Magazine article Newsweek

A Rottweiler, Now in English

Magazine article Newsweek

A Rottweiler, Now in English

Article excerpt

Byline: David Ansen

A remake proves that 'Funny Games' is ugly in any language.

Michael Haneke's "Funny Games" is a scene-by-scene, almost shot-by-shot, remake, in English, of his 1997 Austrian film of the same title. Both versions are impossible to forget--and, for many viewers, both will be impossible to forgive. All Haneke movies are meant to disturb, as anyone who saw the unnerving, enigmatic "Cache," or dared to watch Isabelle Huppert mutilate herself in "The Piano Teacher," can readily attest. The prodigiously unpleasant "Funny Games" is clearly the work of a technical master, a filmmaker capable of manipulating our fears with expert, Teutonic precision. But I'm hard pressed to think of another movie by a director I admired that pissed me off the way "Funny Games" did when I first saw it at the Cannes Film Festival 11 years ago. I wanted to wring Haneke's neck--a reaction he no doubt would have taken as a sign of his movie's success.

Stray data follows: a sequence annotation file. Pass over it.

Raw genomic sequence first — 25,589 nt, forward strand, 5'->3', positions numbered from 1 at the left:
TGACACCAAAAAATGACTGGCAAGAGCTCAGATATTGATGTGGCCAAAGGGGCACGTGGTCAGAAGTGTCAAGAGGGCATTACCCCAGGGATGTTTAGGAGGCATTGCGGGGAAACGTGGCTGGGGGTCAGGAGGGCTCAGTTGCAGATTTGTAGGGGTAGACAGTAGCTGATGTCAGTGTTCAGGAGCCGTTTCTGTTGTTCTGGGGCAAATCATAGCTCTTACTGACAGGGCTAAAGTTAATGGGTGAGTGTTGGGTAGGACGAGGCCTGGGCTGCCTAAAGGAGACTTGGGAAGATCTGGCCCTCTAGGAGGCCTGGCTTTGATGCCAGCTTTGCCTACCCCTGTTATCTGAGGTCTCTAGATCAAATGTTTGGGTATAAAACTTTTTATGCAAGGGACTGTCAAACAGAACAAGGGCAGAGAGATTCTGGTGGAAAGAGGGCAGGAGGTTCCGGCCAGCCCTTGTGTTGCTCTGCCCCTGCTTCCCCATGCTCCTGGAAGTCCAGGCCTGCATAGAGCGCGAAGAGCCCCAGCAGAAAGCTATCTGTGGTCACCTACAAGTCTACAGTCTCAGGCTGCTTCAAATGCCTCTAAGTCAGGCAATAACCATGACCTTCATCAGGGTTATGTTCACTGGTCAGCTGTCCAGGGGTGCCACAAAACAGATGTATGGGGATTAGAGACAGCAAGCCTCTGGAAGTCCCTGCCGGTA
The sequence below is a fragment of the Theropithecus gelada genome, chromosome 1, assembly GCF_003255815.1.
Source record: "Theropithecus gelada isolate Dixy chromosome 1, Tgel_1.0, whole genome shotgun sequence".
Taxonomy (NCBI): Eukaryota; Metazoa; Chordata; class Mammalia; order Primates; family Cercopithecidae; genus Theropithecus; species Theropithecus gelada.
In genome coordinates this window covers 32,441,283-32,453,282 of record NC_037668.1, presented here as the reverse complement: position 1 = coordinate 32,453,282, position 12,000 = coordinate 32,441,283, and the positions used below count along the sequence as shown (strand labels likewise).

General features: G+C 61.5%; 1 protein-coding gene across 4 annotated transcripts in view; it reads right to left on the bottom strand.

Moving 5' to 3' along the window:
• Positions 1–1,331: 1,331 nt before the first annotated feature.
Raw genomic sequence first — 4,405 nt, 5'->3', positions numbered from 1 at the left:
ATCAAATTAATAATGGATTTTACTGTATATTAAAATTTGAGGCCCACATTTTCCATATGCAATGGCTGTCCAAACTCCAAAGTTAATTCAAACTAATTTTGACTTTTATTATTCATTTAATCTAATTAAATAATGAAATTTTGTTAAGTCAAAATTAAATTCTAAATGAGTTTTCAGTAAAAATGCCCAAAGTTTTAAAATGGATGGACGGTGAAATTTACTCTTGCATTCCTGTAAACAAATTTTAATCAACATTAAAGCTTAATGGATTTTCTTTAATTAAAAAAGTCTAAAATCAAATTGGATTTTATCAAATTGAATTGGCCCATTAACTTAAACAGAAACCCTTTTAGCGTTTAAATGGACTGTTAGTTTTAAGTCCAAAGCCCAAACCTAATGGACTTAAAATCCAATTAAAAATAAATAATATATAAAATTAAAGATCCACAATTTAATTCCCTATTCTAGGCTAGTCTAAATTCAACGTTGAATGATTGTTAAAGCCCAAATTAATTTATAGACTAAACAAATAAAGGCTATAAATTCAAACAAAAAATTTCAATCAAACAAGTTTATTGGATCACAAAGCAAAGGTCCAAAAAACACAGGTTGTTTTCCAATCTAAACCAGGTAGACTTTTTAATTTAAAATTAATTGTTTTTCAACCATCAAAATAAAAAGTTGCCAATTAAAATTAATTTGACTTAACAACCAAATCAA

"Funny Games" is a postmodern variation on William Wyler's once famous 1955 movie "The Desperate Hours," in which a middle-class suburban family is held hostage and brutalized by a gang of escaped convicts led by Humphrey Bogart (Michael Cimino remade it in 1990 with Mickey Rourke). In Haneke's excruciatingly intense new Hollywood version, Naomi Watts and Tim Roth play a cultured, tasteful bourgeois couple who arrive at their lakeside vacation home with their adorable son (Devon Gearhart) and frisky golden retriever in tow--the latter an ill-fated canine dangerously named Lucky. The family's terrorizers are two blond, boyish young men (Michael Pitt and Brady Corbet) dressed in tennis whites and sinister white gloves; they'd make fine poster boys for a Nazi Youth rally in 1938.

The horror starts quietly with a request to borrow some eggs. The eggs get broken, followed by Tim Roth's leg, as he is walloped with his own Calloway golf club. …

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